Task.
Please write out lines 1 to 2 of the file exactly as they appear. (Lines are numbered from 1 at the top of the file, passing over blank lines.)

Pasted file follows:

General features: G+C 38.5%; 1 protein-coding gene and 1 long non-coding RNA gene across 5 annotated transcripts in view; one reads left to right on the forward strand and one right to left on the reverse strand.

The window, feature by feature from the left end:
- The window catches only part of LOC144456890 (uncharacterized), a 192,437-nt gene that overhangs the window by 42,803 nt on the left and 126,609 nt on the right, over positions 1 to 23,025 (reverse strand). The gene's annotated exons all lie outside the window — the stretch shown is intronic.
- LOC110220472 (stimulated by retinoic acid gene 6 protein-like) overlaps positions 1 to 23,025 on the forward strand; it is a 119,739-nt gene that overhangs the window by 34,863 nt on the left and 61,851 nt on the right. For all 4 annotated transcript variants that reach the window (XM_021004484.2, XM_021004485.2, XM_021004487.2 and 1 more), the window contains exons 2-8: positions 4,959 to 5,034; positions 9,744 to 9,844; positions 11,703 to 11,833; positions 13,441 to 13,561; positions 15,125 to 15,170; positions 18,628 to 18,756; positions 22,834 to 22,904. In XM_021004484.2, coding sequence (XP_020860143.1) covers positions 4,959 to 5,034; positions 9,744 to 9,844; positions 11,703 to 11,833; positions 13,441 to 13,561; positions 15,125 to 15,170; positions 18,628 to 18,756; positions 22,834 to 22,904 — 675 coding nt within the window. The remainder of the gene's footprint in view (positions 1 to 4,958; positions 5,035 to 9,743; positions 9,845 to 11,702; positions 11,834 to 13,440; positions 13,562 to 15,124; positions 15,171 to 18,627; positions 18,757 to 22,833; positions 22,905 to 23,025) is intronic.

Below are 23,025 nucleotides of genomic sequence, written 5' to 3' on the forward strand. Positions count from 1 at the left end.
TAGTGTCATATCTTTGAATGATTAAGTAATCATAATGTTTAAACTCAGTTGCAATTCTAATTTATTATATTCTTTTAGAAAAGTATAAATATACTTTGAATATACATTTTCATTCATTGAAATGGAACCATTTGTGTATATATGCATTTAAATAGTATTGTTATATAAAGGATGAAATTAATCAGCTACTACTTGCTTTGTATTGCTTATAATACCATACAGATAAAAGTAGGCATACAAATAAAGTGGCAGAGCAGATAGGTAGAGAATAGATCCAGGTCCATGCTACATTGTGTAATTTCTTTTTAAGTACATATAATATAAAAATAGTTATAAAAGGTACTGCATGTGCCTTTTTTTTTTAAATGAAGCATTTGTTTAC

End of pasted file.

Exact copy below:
General features: G+C 38.5%; 1 protein-coding gene and 1 long non-coding RNA gene across 5 annotated transcripts in view; one reads left to right on the forward strand and one right to left on the reverse strand.

The window, feature by feature from the left end: